Group cell migration is a highly coordinated process that is involved in a number of physiological events such as morphogenesis, wound healing and tumor metastasis. Unlike single cells, collectively moving cells are physically attached to each other and retain some degree of apical-basal polarity during the migratory phase. Although much is known about direction sensing, how polarity is regulated in multicellular movement remains unclear. Here we report the role of the protein kinase Pak3 in maintaining apical-basal polarity in migrating border cell clusters during Drosophila oogenesis. Pak3 is enriched in border cells and downregulation of its function impedes border cell movement. Time-lapse imaging suggests that Pak3 affects protrusive behavior of the border cell cluster, specifically regulating the stability and directionality of protrusions. Pak3 functions downstream of guidance receptor signaling to regulate the level and distribution of F-actin in migrating border cells. We also provide evidence that Pak3 genetically interacts with the lateral polarity marker Scribble and that it regulates JNK signaling in the moving border cells. Since Pak3 depletion results in mislocalization of several apical-basal polarity markers and overexpression of Jra rescues the polarity of the Pak3-depleted cluster, we propose that Pak3 functions through JNK signaling to modulate apical-basal polarity of the migrating border cell cluster. We also observe loss of apical-basal polarity in Rac1-depleted border cell clusters, suggesting that guidance receptor signaling functions through Rac GTPase and Pak3 to regulate the overall polarity of the cluster and mediate efficient collective movement of the border cells to the oocyte boundary.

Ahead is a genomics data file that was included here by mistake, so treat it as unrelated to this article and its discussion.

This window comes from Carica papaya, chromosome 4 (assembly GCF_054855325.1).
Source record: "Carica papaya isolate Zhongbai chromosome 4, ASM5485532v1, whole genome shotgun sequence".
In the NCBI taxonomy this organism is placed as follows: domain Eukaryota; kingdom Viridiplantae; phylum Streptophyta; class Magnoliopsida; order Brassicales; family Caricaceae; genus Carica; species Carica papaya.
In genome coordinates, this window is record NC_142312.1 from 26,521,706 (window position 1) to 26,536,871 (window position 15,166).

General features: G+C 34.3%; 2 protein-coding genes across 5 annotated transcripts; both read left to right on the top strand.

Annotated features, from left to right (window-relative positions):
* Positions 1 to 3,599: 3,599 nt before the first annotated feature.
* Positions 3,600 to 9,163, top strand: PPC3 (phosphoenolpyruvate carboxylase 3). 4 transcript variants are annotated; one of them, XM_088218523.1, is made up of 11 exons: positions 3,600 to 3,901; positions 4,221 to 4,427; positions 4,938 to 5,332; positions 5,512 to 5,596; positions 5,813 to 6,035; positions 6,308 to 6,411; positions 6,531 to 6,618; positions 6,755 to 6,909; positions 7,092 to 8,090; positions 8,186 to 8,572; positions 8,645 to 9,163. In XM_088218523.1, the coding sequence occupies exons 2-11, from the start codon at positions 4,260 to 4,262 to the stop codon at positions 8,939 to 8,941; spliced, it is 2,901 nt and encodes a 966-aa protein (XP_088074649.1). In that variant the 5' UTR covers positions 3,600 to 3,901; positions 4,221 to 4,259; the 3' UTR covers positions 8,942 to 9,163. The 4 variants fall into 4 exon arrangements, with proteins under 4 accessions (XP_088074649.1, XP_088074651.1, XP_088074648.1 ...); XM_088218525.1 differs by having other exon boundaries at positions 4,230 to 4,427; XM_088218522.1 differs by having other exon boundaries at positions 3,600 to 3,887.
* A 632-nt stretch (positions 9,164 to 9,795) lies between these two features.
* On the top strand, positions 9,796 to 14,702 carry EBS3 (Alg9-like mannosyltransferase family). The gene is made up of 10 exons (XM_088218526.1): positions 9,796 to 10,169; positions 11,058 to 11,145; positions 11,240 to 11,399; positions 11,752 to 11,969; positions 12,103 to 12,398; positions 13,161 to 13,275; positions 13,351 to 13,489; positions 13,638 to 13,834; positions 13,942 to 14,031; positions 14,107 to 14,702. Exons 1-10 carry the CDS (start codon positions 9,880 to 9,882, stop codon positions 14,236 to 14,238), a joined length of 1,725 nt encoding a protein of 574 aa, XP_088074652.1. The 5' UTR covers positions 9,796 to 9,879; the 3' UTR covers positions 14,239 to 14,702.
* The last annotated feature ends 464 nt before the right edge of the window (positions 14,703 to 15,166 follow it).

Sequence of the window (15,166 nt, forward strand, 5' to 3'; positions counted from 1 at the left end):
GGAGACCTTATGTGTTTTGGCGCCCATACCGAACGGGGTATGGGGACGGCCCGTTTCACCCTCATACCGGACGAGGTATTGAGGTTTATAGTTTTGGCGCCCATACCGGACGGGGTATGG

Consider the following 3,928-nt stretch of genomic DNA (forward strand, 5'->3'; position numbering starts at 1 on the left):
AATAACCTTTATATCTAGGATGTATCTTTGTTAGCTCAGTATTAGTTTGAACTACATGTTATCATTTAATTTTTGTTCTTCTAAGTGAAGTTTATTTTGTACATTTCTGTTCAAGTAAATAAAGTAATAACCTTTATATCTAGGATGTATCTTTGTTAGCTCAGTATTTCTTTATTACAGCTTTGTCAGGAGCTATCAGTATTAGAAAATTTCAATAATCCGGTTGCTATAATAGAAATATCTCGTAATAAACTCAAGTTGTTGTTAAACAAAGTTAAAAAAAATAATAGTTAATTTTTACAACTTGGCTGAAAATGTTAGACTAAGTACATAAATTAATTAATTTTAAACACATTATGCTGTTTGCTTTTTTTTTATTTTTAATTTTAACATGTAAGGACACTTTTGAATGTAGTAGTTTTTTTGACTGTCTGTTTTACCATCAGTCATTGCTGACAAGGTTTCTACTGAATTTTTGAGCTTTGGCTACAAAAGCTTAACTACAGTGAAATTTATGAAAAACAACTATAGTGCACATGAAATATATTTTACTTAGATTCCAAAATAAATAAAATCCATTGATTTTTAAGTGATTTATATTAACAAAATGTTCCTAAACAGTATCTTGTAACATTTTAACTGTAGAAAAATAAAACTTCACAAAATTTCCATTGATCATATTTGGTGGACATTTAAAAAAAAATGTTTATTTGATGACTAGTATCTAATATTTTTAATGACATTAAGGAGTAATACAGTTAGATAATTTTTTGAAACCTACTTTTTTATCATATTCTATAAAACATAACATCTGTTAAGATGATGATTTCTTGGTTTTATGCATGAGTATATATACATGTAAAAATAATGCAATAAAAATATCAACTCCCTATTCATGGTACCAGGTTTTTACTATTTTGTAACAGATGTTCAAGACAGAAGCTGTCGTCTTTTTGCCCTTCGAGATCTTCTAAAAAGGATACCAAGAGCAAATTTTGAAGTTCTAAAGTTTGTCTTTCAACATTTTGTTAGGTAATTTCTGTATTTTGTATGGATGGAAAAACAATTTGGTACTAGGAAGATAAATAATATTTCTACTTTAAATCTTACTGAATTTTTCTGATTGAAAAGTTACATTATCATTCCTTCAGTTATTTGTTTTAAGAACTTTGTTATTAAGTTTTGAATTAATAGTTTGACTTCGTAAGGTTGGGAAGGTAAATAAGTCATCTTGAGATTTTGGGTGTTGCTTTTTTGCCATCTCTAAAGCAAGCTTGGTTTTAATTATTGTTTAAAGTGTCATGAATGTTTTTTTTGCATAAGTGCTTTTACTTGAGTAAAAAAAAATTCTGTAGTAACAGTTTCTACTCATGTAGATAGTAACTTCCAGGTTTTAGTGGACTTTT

Collective cell migration or group cell movement plays an important role during diverse processes including development, morphogenesis, wound healing and tumor cell metastases (Christiansen and Rajasekaran, 2006; Friedl et al., 1995; Lecaudey and Gilmour, 2006; Vaughan and Trinkaus, 1966; Weijer, 2009). Unlike single cells, collectively moving cells are physically attached to one another and retain some degree of apical-basal polarity during migration (Pinheiro and Montell, 2004; Ewald et al., 2012). This observation is paradoxical, especially in the context of our current understanding of how cellular movement and multi-cellularity are linked. As per the classical model, retention of intercellular contact and maintenance of apical-basal polarity in a multicellular milieu hinders the ability of the cells to move. During development and tumor metastases, epithelial cells acquire the ability to move only when they lose multicellular organization and intercellular adhesion (Macara and McCaffrey, 2013; Chatterjee and McCaffrey, 2014). Given the inverse correlation between adhesion and mobility, how collective cell movement is favored in a multicellular context remains an enigma. Since this kind of movement is prevalent both in normal and pathological conditions, it is believed that cohesion between moving cells mediates efficient intercellular communication that helps in maintaining the integrity of the migrating cluster, potentiates efficient guidance and enables survival under unfavorable conditions (Pinheiro and Montell, 2004; Llense and Martin-Blanco, 2008). Although collective migration plays a widespread and physiologically relevant role in several processes, it is not clear how polarity is modulated during multicellular movement.